A spectacular rise of Parag Agrawal as Twitter CEO but what now?

Mayank Chhaya-

Mayank Chhaya

By any measure, it is a spectacular rise for Parag Agrawal from an engineer and one of the 1000 employees just ten years ago to now Twitter CEO at age 37.

With 206 million monetizable users, of which India accounts for the third-highest at 24.45 million as of October 2021, according to the data platform Statista, Agrawal’s ascension to the helm of Twitter brings yet another tech major under the leadership of a professional of Indian origin. In so much as Twitter still continues to influence political, socio-cultural and economic trends, for the 37-year-old Stanford doctorate, this is an extraordinary perch.

In just about 16 years after coming to America in 2005 enrolling at Stanford University for a doctorate in computer science, Agrawal now embodies the American dream. For someone coming from the background of mathematics and computer science, it is quite remarkable that he will now preside over a platform that moves entire countries and their socio-cultural and political systems across the world.

America continues to be home to the highest number of Twitter users at 77.75 million with Japan being at number two with 58.2 million users. There has been a rise of rival platforms in countries such as China’s Sina Weibo and India’s Koo. Even within the U.S. people with a conservative and right or extreme right of center political and cultural dispositions have moved to GETTR. India’s Koo is said to have 15 million users, many of them quite like GETTR users, right-of-center in their ideological preferences.

It is still early days to know where Agrawal’s personal political preferences lie and whether they, whatever they are, would play any role in the direction the platform might take under his leadership. Interestingly, some in India made it a point to observe how a “Hindu” was now in charge of Twitter as if that would immediately make a material difference in the way Twitter might lean one way or the other.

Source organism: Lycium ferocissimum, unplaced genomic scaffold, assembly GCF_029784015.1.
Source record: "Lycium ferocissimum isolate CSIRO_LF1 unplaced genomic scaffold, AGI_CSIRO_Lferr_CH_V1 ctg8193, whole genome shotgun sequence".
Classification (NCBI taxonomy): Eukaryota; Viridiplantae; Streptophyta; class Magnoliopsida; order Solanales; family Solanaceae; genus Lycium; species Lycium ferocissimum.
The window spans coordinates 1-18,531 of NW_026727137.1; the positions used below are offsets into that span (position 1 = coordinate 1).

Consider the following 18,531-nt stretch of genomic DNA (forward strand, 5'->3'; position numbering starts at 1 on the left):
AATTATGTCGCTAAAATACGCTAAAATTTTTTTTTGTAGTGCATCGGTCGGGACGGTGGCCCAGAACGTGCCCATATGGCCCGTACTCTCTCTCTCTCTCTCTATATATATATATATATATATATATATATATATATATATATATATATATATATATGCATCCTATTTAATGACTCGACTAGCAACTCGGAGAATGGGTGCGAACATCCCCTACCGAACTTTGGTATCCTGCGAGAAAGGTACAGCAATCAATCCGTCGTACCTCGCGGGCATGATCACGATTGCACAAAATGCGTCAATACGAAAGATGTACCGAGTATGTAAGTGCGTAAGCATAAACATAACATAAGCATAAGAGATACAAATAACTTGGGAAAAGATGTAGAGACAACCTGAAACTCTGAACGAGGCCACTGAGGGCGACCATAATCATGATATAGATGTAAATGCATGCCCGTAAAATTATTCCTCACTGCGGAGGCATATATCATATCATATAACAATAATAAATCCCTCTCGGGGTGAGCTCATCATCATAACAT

On the face of it though, given his grounding in mathematics and science, it would be interesting to see whether sociocultural and political fault lines in any way inform Agrawal’s leadership. One of his preoccupations has been databases, a key component of Twitter. According to a profile in The New York Times, Agrawal is also focused on machine learning as part of the company’s push towards targeted advertisements.

Agrawal gave some sense of how he would run the company in his tweet-statement thanking Dorsey. He describes Twitter’s culture as “unlike anything in the world”, also saying its “purpose has never been more important.”

“The world is watching us right now, even more than they have before. Lots of people are going to have lots of different views and opinions about today’s news. It is because they care about Twitter and our future, and it’s a signal that the work we do here matters. Let’s show the world Twitter’s full potential!” Agrawal said.

The idea of the world watching Twitter is only about two and half percent true when the total world population of just about eight billion people is factored in against the Twitter user base of a little of 200 million. It is true though that in some sense the platform has punched far above its user weight often setting global trends and igniting global debates that eventually impact humanity. By and large, though it has remained a place where bile flows uninterrupted disguising itself as informed opinion.

Agrawal’s relative youth and background in mathematics could be an interesting combination for someone at the helm of a platform like Twitter. It is a measure of what his rise as Twitter CEO that the number of his followers on his platform more than doubled in about a day to about 260,000 as of Tuesday morning. It is also a measure of how little he was known until now unlike Dorsey who has 5.9 million followers.